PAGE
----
|Mechanical properties of red and white swimming muscles as a function of the position along the body of the eel Anguilla anguilla|
D’Août, K.; Curtin, N.A.; Williams, T.L.; Aerts, P. (2001). Mechanical properties of red and white swimming muscles as a function of the position along the body of the eel Anguilla anguilla. J. Exp. Biol. 204(13): 2221-2230
In: Journal of Experimental Biology. Cambridge University Press: London. ISSN 0022-0949, more
European eel; Anguilla anguilla; swimming; muscle mechanics; red muscle;white muscle; kinetics; power; work
|Authors|| || Top |
- D’Août, K., more
- Curtin, N.A.
- Williams, T.L.
- Aerts, P., more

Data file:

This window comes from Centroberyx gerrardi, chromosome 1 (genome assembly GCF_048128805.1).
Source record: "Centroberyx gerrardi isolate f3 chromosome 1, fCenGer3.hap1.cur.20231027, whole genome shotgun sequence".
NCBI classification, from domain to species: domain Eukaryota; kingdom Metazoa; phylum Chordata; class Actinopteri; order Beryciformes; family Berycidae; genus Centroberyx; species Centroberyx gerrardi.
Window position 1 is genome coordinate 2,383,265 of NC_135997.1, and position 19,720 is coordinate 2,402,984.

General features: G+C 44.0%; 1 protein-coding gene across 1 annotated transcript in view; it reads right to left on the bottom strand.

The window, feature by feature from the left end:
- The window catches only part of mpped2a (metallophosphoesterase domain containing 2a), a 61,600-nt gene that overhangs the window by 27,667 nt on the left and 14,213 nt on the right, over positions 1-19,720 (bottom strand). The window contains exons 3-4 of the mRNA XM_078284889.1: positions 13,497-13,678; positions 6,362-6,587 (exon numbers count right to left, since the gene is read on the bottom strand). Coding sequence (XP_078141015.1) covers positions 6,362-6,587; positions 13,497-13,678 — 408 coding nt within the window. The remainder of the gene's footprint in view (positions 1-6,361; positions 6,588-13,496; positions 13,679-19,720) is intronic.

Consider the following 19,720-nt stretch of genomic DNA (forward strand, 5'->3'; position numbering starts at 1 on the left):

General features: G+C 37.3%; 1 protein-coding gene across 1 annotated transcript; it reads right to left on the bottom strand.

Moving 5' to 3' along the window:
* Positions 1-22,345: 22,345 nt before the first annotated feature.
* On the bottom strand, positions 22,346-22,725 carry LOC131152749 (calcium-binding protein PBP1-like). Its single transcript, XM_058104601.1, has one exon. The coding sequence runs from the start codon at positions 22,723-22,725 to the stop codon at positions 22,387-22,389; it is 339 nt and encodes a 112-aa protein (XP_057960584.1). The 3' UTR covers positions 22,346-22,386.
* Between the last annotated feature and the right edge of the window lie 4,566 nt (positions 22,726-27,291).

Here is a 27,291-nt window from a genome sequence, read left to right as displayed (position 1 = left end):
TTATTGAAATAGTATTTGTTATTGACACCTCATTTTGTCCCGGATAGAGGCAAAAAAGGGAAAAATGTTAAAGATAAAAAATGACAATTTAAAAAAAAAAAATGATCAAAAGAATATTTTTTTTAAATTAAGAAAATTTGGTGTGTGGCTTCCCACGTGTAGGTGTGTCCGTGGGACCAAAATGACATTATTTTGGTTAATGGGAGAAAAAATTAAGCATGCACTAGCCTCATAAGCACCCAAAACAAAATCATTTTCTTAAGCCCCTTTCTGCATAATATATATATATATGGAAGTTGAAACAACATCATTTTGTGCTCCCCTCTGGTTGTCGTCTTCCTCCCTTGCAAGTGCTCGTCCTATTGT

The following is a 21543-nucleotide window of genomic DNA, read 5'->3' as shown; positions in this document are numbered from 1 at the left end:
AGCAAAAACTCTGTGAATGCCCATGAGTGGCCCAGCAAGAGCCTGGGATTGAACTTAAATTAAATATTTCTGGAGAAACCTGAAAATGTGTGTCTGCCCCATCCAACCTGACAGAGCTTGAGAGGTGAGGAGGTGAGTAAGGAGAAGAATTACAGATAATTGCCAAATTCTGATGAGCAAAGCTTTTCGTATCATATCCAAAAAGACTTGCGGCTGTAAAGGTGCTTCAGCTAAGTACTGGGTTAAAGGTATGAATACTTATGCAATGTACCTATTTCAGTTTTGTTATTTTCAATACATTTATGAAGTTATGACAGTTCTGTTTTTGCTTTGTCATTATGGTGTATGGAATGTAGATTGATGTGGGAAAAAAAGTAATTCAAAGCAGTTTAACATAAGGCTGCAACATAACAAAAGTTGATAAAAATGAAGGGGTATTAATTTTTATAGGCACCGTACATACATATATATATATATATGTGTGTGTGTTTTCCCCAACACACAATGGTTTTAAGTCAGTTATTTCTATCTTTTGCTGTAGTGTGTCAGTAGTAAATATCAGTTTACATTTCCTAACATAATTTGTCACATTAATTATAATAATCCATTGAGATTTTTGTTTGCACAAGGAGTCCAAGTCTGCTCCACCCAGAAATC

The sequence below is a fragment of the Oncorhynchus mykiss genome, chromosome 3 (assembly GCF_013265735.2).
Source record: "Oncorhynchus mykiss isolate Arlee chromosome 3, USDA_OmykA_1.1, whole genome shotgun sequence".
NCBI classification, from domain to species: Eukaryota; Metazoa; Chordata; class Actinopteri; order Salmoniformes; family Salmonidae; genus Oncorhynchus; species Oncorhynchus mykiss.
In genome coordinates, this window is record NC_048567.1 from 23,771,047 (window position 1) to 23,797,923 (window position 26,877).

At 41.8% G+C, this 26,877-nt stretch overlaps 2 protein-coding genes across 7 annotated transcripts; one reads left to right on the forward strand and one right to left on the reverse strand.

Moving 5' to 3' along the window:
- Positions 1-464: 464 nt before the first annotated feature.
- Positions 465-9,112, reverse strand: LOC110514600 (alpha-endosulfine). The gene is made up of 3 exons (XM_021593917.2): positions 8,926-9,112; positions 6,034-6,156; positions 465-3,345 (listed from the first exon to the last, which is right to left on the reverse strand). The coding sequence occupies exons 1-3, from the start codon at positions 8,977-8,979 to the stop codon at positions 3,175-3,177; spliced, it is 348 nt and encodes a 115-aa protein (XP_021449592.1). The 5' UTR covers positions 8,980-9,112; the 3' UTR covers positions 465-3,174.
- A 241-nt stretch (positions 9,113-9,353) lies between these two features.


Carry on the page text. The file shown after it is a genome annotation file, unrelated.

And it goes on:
The way in which muscles power steady swimming depends on a number of factors, including fibre type and recruitment, muscle strain, stimulation pattern and intensity, and the intrinsic mechanical properties of the muscle fibres. For a number of undulatory swimming fish species, in vivo studies have shown that muscles at different positions along the body are stimulated during different phases of the strain cycle. Moreover, some intrinsic contractile properties of the muscles have been found to vary according to their position along the body.We report the first results on the mechanical properties of the red and white muscles of an anguilliform swimmer, Anguilla anguilla. Small preparations (0.147–1.335mg dry mass) were dissected from positions at fractions of 0.2, 0.4, 0.6 and 0.8 of total body length (BL). We determined the time to 50% and 100% peak force and from the last stimulus to 50% relaxation for isometric contractions; we measured the sarcomere lengths that coincided with in situ resting length. None of these quantities varied significantly with the longitudinal position from which the fibres were taken. We also measured power and work output during contractions under conditions approximating those used in vivo (cycle frequency, 1Hz; strain amplitude, ±10%L0, where L0 is the length giving maximum isometric force). During these experiments, work output was affected by stimulation phase, but did not depend on the longitudinal position in the body from which the muscles were taken.Our results indicate that red and white eel muscles have uniform properties along the body. In this respect, they differ from the muscle of most non-anguilliforms, in which muscle kinetics varies in a systematic way along the body. Uniform properties may be beneficial for anguilliform swimmers, in which the amplitude of the travelling wave can be pronounced over the entire body length.